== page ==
I wish you nothing but good thoughts this time of year, and came across this quote. It sets off sparks, don’t you think?

Stay strong. Reach far. Rise above the fray.

Happy Thanksgiving!



Luminaries - Search for Meaning
The Luminaries and Man’s Search for Meaning
Fiction: The Luminaries
Yes, the Booker prize winner of 2013. How boring! How uncreative! Why don’t I just name drop whatever book Jonathan Franzen’s just written? But here’s the thing: it’s a 700 page long gripper of a novel. I took it on flight with me and couldn’t keep my hands off it. The language has a strong regional texture, and at 700 pages, it actually manages to stop your attention from wandering off into the distance. That is rare for me. I haven’t had that kind of experience since Gone Girl. I don’t expect Booker Prize winners to be gripping. I expect something more intellectual, a little lesson in structure and technique. Not that these weren’t there, it’s just so much more.
A sexist aside: I read a lot of male authors, and this is a shameful fact. So when I see a female author who has so much richness on offer, even at a slightly daunting 700 or so pages, I want to spread the word.
Non-Fiction: Man’s Search for Meaning
I read this once, a long time ago when I was feeling a little lost and looking for signs from the universe, or how to read them. I wouldn’t say this changed my life, that would be slightly dramatic and a lie. It’s more a humble read from a humble man. It resets the mind and puts matters back into perspective where they belong. This is one of a few books that I would read again, to make sure that, as the title suggests, I look over at where I am, and that there is purpose and meaning built into the process. 
If you have excess time over Thanksgiving, and trust me not to mislead you, have a look at these. 


Sky stupa
Buddhist Stupa
My idea of discipline is eating half a bar of chocolate, waiting half an hour, and then eating the other half. It is of no surprise to anyone that I have been trying and failing to develop a meditation practice for the better part of a year now. 
There’s a lot of information out there right now about how to turn your home into a temple, steps you can take to help you develop your home practice, and if you’re looking for something of that nature, then this post is not for you. Because that kind of self-practice takes a degree of discipline that is in severely short supply.  I need to hold some discipline in reserve for my many other vices.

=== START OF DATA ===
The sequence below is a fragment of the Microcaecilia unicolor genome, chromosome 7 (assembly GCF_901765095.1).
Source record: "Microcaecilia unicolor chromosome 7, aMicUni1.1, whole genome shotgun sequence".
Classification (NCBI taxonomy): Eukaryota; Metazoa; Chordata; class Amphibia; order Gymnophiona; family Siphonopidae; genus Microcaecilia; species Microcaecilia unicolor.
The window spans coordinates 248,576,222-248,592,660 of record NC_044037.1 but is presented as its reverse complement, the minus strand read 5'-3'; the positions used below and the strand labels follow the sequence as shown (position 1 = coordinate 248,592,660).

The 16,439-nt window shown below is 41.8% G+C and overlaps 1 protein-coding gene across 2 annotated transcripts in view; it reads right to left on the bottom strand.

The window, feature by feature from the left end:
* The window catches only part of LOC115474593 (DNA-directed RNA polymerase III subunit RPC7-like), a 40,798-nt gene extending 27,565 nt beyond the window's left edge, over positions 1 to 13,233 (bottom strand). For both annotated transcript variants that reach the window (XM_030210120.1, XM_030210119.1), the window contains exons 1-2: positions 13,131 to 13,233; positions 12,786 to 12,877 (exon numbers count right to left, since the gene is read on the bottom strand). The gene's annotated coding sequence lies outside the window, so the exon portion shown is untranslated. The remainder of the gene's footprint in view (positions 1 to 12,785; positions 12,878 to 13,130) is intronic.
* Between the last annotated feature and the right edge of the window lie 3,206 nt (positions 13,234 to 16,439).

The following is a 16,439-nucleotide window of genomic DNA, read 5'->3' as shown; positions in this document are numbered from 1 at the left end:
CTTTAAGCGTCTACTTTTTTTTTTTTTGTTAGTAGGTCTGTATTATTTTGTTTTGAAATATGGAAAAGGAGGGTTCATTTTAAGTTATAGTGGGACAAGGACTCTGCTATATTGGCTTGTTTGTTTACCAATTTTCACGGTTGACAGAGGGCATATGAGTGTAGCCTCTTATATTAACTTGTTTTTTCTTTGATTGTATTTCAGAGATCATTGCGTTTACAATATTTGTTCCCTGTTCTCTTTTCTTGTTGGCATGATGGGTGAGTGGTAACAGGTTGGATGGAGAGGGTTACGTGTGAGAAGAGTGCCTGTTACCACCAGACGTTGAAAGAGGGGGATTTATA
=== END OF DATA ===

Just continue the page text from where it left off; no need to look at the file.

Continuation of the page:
What I think is the easiest way to cultivate a practice is to go out of your home and find a meditation center* or a group of people who meditate together. What I look for is the meditative energy that can be found there, that I can draw into my own practice. I would otherwise hate to mention “energies” or “crystals” or, God forbid, “auras” but sometimes, the term just applies. I find it infinitely easier to drag myself to a separate place to meditate in the company of strangers than in my home. 
When doing something difficult, there is always that initial hump that has to be overcome before you can build sufficient momentum to get going. Going to a separate location is the equivalent of getting over that hump. 
Here is a concept that was explained to me by someone much wiser to demonstrate what meditation can do for you:

Your thoughts are key. Your thoughts are the bridge between your internal and external self. Thoughts are the messenger of what is not right in the mind.   

Externally, your thoughts lead to words, which lead to actions, leading to your habits, and eventually to your character, nature, and personality.  Thoughts –> actions –> habits –> character, nature, personality

Internally, thoughts lead to your awareness, which creates your experiences, and then your emotions and feelings.  Thoughts –> awareness –> experiences –> emotions and feelings